When Sony Pictures employees booted up their computers a year ago, scowling skulls and the audio-recorded ratatatat of submachine gun fire announced that their IT systems had been gutted. So unfolded the movie studio’s colossal hacking. (Read Fortune’s epic three-part investigation into that fiasco here, here, and here.)
When the screen lit up inside the seventh floor theater of Sony’s (SNE) New York headquarters on Wednesday night for an advance viewing of the latest James Bond adventure, the scene revealed a skeleton-scattered landscape—a raucous Día de Muertos fiesta in Mexico City—followed, eventually, by the pewpewpew of an assassin’s semi-automatic rifle. So opened Sony-made Spectre, the twenty-fourth installment of the secret agent series.
Perhaps one would be mistaken to read too much into the coincidental display of bones and bullets in Sony’s digital ransacking and the Bond movie’s prelude. Hackers had leaked a version of the script already containing these plot points in the course of their vandalism. So the stagecraft might just be a harmonious accident.
The film does grapple, however, with questions of cybersecurity, data privacy, and government authority. One would not be mistaken then, in reading the story as a serendipitous commentary on very real legislative initiatives under review in the United Kingdom at this very moment. A draft bill wending its way through the parliament, for instance, proposes to grant intelligence agencies and law enforcement officials sweeping surveillance powers within the country. To anyone who sees the film, this may sound familiar.
Rest assured, I won’t spoil what happens in the spy’s fictional universe, but I will reiterate the exasperated advice of many a cybersecurity expert: Building backdoors into people’s private communications is a bad practice. Villains will find ways to exploit this access just as much as the supposed good guys can. (Side note: if you’re looking to read more on proposed cybersecurity laws, keep an eye out for the next issue of Fortune magazine, where I plan to have the download on a U.S. cybersecurity bill called CISA that recently passed in the Senate.)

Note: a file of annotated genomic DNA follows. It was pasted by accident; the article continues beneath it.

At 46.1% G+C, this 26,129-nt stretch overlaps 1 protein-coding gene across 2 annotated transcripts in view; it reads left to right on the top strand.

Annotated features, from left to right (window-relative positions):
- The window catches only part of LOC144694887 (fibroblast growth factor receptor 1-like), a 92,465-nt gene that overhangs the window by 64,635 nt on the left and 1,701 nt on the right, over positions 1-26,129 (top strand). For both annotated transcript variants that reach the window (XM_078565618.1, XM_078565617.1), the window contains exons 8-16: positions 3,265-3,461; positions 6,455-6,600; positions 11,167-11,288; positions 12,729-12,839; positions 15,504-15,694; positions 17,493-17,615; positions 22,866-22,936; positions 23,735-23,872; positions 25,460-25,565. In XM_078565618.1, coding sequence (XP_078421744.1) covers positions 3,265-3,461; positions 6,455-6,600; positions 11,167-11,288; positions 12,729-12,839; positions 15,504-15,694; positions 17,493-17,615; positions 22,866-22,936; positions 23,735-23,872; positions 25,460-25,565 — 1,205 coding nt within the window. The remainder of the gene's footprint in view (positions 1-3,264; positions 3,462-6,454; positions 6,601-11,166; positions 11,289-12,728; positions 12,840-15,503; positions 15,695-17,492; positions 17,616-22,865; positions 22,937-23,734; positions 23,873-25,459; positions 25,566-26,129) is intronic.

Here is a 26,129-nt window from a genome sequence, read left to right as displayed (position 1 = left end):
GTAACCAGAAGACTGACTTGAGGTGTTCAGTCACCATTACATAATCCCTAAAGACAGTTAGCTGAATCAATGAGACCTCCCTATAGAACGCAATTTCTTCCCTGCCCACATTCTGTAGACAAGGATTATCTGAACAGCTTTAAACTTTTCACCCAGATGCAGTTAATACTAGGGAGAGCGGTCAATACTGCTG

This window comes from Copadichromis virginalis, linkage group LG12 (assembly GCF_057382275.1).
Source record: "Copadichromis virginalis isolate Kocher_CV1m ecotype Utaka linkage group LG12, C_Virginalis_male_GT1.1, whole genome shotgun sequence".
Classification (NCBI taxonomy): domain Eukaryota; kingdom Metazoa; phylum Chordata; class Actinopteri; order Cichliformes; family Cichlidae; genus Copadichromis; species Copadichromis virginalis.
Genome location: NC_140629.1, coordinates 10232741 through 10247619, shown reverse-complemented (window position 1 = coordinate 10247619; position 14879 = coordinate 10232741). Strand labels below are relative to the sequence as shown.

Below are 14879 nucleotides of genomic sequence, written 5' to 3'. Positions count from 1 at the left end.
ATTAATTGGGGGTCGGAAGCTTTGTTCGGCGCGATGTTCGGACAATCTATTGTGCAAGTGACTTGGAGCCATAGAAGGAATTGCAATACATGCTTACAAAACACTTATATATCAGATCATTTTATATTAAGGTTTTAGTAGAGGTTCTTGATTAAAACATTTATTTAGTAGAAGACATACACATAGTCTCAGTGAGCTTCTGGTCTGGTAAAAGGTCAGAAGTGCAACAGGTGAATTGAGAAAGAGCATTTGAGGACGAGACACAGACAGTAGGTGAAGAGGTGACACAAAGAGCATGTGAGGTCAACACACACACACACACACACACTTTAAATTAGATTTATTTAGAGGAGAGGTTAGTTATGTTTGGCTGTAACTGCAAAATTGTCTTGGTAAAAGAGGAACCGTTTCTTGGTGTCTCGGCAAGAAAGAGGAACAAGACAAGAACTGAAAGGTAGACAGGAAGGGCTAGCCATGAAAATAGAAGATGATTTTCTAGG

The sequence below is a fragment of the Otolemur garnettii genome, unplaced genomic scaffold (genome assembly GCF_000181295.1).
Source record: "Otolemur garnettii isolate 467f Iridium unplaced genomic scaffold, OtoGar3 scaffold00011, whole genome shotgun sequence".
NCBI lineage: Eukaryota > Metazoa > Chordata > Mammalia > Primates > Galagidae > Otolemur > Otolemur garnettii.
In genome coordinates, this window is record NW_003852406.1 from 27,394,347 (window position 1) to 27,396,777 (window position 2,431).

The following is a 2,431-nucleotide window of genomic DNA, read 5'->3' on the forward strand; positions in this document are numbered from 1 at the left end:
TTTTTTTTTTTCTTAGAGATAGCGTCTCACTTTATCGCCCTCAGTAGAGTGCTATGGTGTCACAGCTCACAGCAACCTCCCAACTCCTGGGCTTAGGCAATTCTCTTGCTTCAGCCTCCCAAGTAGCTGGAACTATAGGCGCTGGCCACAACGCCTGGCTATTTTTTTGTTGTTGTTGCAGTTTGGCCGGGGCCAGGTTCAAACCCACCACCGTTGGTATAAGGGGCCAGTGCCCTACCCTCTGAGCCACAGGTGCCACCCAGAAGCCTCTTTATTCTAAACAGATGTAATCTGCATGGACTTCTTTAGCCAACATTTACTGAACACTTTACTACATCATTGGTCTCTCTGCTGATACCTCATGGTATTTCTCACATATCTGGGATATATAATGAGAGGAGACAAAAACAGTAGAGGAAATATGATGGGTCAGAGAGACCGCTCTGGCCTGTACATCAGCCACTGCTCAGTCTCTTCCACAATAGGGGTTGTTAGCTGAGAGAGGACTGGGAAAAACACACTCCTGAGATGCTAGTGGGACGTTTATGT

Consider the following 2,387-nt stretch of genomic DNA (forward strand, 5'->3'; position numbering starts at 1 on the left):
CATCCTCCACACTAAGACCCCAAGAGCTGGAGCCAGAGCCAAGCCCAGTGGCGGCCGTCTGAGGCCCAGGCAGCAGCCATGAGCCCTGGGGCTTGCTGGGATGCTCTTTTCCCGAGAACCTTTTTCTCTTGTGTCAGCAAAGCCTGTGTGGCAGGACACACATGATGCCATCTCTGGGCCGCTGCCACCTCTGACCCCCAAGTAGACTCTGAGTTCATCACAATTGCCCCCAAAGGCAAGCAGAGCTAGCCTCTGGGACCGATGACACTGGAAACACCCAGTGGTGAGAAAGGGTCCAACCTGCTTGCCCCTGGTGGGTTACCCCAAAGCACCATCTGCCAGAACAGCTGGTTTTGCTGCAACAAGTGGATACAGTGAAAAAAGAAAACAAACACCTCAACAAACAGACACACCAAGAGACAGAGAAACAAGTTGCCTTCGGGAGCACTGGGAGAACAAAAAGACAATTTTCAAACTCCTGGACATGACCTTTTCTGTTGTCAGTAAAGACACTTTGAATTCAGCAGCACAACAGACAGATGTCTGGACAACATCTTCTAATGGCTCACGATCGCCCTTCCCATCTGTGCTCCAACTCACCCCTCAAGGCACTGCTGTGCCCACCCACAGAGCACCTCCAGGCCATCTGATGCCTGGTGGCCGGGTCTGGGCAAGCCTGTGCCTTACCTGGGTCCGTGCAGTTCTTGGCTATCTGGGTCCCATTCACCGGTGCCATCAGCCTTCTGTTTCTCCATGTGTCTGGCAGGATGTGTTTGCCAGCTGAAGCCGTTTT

To return to Spectre, the film is exceptionally entertaining, though the plot leaves something to be desired. The story often feels disjointed—leaping from country to country on a dizzying world tour. An attempt on the part of the screenwriters to tie the narrative strings together on the Daniel Craig-acted Bond series resembles a knotty threadbare tangle. But the glamorous aspects of “007” espionage are as enthralling as ever—the car chases, the helicopter fights, the explosions, the seduction, and yes, the martinis.
My review can be summarized thusly: I was shaken, not stirred. (At least in comparison to Skyfall.)
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For more on Sony’s epic cyber walloping, watch the video below.